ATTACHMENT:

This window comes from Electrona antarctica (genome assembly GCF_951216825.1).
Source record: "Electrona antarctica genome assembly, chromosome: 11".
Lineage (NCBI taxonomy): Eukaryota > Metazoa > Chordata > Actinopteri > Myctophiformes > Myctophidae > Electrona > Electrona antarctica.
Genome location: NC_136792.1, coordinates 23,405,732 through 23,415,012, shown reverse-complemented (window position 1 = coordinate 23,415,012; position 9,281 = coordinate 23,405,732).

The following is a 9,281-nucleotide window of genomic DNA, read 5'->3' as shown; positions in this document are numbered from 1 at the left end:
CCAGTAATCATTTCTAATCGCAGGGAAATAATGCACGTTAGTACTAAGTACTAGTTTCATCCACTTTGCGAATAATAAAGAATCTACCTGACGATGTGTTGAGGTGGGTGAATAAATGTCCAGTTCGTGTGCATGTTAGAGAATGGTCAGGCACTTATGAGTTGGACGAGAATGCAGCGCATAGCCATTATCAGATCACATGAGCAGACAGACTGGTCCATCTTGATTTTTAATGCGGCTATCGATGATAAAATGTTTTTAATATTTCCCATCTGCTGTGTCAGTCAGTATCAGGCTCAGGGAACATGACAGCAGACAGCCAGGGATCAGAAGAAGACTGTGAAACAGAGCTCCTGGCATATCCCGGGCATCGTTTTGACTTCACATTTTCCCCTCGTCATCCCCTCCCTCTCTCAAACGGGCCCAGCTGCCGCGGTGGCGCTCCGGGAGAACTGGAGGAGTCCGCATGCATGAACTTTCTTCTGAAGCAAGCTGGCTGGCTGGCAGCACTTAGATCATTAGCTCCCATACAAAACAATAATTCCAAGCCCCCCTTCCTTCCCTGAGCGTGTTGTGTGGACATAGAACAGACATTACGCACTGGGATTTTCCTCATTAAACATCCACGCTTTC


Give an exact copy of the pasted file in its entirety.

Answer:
This window comes from Electrona antarctica (genome assembly GCF_951216825.1).
Source record: "Electrona antarctica genome assembly, chromosome: 11".
Lineage (NCBI taxonomy): Eukaryota > Metazoa > Chordata > Actinopteri > Myctophiformes > Myctophidae > Electrona > Electrona antarctica.
Genome location: NC_136792.1, coordinates 23,405,732 through 23,415,012, shown reverse-complemented (window position 1 = coordinate 23,415,012; position 9,281 = coordinate 23,405,732).

The following is a 9,281-nucleotide window of genomic DNA, read 5'->3' as shown; positions in this document are numbered from 1 at the left end:
CCAGTAATCATTTCTAATCGCAGGGAAATAATGCACGTTAGTACTAAGTACTAGTTTCATCCACTTTGCGAATAATAAAGAATCTACCTGACGATGTGTTGAGGTGGGTGAATAAATGTCCAGTTCGTGTGCATGTTAGAGAATGGTCAGGCACTTATGAGTTGGACGAGAATGCAGCGCATAGCCATTATCAGATCACATGAGCAGACAGACTGGTCCATCTTGATTTTTAATGCGGCTATCGATGATAAAATGTTTTTAATATTTCCCATCTGCTGTGTCAGTCAGTATCAGGCTCAGGGAACATGACAGCAGACAGCCAGGGATCAGAAGAAGACTGTGAAACAGAGCTCCTGGCATATCCCGGGCATCGTTTTGACTTCACATTTTCCCCTCGTCATCCCCTCCCTCTCTCAAACGGGCCCAGCTGCCGCGGTGGCGCTCCGGGAGAACTGGAGGAGTCCGCATGCATGAACTTTCTTCTGAAGCAAGCTGGCTGGCTGGCAGCACTTAGATCATTAGCTCCCATACAAAACAATAATTCCAAGCCCCCCTTCCTTCCCTGAGCGTGTTGTGTGGACATAGAACAGACATTACGCACTGGGATTTTCCTCATTAAACATCCACGCTTTC